Daily Management Review

Biden Appears Upbeat About The Debt Ceiling, While The Treasury Issues A June 5 Default Warning


Biden Appears Upbeat About The Debt Ceiling, While The Treasury Issues A June 5 Default Warning
After the Treasury Department warned that a June 5 default loomed in the absence of action, Democratic President of the United States Joe Biden and a Republican negotiator announced on Friday that they were working on an agreement to raise the U.S. government's $31.4 trillion debt ceiling.
The federal government's self-imposed borrowing ceiling has been the subject of weeks of negotiations between the two sides, with Republicans also asking for significant spending cuts. The United States may experience a catastrophic default if there is no agreement.
"Things are looking good," Biden told reporters. "I'm optimistic."
Republican Representative Patrick McHenry agreed with Biden's remarks but emphasised that talks were still ongoing.
"I'm hopeful," said McHenry, one of House of Representatives Speaker Kevin McCarthy's lead negotiators with the White House. "But we have to make sure we have a line on tax, we have a line on agreement - there’s significant challenges ahead."
Soon after U.S. Treasury Secretary Janet Yellen stated that the government would not have enough money on hand to pay its payments on June 5, the two spoke separately. The updated projection provided more time but with a stricter ultimate limit than Yellen had previously stated, which was as early as June 1.
The two-year cap is being discussed by negotiators, but they can't agree on whether to impose stricter work requirements on some anti-poverty programmes.
Following a conference call in which one of his top lieutenants informed other Republicans that no deal had been reached, McCarthy left the Capitol on Friday, according to CNN.
Before Biden could sign a deal into law, it would need to be approved by both the Democratically-led Senate and the Republican-controlled House, a procedure that might take more than a week.
According to a U.S. official, negotiations have resulted in a tentative deal that would limit the amount of money the government will spend on various programmes in 2019.
The safety-net programmes continued to be a problem. Republican leader Garret Graves said his side will not budge on its demand that more people be employed.
"Hell no. Not a chance," Graves told reporters.
In order to be eligible for the Medicaid health plan and the SNAP food assistance programme, childless persons under the age of 56 would have to demonstrate that they are working or searching for job. Biden and his fellow Democrats have fought this Republican proposal.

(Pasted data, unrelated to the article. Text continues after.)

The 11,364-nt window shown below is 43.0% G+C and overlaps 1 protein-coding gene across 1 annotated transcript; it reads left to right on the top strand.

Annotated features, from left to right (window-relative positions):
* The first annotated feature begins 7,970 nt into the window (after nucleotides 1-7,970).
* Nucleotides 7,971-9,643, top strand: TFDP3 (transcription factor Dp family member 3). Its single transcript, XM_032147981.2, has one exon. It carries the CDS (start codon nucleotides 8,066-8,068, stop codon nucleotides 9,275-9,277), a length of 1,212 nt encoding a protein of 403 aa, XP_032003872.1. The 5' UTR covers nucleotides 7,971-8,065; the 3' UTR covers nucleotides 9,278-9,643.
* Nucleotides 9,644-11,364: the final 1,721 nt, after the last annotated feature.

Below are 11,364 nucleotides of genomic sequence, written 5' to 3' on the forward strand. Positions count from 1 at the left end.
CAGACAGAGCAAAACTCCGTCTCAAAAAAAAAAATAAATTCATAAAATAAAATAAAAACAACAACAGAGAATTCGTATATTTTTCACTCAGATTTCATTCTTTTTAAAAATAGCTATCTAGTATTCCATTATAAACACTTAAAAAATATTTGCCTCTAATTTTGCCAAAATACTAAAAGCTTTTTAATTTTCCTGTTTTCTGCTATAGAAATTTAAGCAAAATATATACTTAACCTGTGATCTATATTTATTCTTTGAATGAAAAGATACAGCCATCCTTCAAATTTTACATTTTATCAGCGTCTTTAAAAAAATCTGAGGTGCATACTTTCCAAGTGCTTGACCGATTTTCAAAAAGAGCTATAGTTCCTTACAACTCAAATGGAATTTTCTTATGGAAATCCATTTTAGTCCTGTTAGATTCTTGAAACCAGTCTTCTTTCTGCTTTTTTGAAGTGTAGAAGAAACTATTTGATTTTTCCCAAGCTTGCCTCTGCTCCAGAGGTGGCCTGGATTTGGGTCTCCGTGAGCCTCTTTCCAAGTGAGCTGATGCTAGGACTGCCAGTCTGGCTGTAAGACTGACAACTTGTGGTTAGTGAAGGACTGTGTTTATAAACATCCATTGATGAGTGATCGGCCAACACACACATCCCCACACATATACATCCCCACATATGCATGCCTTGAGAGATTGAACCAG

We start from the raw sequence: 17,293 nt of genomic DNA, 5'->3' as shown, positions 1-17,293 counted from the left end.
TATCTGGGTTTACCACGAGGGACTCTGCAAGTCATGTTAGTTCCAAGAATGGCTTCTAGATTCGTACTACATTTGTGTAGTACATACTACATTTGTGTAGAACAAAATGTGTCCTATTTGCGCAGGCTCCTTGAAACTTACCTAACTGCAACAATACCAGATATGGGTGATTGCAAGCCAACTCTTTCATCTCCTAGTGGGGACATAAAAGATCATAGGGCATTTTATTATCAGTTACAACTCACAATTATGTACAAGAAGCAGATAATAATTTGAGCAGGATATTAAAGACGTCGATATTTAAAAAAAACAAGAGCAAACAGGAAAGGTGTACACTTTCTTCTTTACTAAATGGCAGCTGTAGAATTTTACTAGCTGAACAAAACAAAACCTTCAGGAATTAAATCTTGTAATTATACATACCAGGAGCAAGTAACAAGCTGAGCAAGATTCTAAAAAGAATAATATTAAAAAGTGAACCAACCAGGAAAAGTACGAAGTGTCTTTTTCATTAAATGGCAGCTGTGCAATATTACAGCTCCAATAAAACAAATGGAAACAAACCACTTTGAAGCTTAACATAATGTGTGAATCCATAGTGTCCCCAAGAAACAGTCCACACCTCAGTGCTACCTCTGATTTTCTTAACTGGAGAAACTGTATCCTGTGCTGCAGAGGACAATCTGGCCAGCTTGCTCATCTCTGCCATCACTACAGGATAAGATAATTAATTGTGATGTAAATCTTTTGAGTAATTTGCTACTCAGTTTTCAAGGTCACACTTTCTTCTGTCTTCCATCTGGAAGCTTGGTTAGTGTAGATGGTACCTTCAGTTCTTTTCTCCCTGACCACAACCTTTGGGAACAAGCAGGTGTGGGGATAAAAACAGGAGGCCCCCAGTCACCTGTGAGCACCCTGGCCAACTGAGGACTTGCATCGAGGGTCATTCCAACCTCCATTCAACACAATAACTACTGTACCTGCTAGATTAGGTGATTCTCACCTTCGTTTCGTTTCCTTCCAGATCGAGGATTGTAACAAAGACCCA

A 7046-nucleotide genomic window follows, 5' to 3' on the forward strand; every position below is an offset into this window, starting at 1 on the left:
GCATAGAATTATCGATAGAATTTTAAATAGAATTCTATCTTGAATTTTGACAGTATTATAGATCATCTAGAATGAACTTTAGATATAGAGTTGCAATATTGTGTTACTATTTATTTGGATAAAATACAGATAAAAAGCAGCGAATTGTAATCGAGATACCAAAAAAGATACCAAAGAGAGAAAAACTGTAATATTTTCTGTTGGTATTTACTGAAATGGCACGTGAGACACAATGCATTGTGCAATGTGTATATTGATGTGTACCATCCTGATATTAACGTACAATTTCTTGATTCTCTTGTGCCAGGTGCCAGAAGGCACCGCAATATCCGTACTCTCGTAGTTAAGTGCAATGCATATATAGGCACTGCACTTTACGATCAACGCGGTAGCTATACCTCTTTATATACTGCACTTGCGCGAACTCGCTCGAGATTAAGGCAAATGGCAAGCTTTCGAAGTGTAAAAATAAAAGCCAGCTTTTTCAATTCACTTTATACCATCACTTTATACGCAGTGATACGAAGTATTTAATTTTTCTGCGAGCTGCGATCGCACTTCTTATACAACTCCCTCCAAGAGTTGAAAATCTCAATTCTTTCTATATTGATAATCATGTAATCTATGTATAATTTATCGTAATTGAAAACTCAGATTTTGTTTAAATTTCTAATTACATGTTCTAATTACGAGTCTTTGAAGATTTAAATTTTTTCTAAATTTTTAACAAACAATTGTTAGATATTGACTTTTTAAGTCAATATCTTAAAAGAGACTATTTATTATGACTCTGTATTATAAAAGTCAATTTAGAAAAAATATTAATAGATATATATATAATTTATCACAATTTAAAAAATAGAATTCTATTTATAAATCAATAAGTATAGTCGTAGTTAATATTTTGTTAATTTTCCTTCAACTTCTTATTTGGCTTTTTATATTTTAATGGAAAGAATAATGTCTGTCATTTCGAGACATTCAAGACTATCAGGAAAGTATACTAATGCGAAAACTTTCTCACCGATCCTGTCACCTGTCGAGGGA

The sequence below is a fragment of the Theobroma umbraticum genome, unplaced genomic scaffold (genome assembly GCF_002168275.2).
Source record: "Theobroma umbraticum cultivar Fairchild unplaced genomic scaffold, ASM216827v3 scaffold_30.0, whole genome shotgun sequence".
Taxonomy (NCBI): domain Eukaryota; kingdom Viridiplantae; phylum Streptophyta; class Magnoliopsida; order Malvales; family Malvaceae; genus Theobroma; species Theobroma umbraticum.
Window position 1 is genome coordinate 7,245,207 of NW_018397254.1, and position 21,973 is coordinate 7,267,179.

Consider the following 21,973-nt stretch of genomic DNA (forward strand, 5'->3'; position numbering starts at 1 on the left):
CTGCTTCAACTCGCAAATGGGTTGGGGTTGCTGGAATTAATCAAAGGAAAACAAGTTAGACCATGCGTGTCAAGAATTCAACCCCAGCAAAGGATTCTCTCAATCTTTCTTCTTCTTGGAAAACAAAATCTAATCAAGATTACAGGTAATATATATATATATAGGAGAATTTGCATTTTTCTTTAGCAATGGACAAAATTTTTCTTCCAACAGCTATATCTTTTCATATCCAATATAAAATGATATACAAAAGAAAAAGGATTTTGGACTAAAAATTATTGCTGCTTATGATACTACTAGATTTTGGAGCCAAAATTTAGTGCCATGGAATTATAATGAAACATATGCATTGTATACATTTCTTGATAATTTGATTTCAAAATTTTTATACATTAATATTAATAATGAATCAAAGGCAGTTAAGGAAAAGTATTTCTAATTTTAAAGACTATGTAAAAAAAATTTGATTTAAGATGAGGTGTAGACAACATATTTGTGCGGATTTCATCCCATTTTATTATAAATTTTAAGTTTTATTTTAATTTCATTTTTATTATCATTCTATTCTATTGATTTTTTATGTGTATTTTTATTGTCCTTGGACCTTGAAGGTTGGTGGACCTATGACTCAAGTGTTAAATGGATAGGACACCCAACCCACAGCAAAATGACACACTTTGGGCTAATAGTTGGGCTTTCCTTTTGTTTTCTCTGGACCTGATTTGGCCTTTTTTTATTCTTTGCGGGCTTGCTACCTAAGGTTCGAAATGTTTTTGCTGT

More participants in those programmes would be required to demonstrate that they are employed or seeking for employment under the Republican proposal. According to the impartial Congressional Budget Office, doing so would result in savings of $120 billion over ten years but would also drive more than a million Americans out of such programmes.
Democrats claim that the measure will just increase red tape, excluding some who would otherwise be eligible.
After sharply increasing during the COVID-19 outbreak, Medicaid and SNAP have decreased in recent months.
Particularly Biden has resisted the work requirements for Medicaid, which as of January covered 85 million Americans.
According to the individual, who spoke on the condition of anonymity, the proposed arrangement would essentially maintain non-defense discretionary spending at current levels while increasing funding for the military and veterans' care.
The agreement may potentially reduce money for the Internal Revenue Service, which received an additional $80 billion in budget last year, partly to strengthen enforcement and increase tax revenue. Republicans want to stop providing that funds.
The official stated that the White House is attempting to maintain its push to target rich taxpayers.
Prior to May 31, the Treasury Department had issued a warning that it might not be able to pay all of its obligations.
The United States has reportedly been reviewed by several credit rating agencies for a potential downgrading, which would increase borrowing rates and diminish its status as the backbone of the international financial system.
A similar impasse in 2011 prompted Standard & Poor's to lower its assessment of US debt.
Even if a compromise is reached, party leaders will have to work hard to secure enough support in Congress. Democrats have opposed the increased work requirements for assistance programmes, while right-wing Republicans have stressed that any agreement must include significant spending cutbacks.
However, congressional leaders have instructed them to be prepared to return for voting when a deal is reached. The majority of legislators have already left Washington for the Memorial Day holiday.
Before a vote, members will have three days to consider the agreement, according to House leaders. In the Senate, a single senator has the authority to stall proceedings for several days. Republican Mike Lee is one who has made such a threat.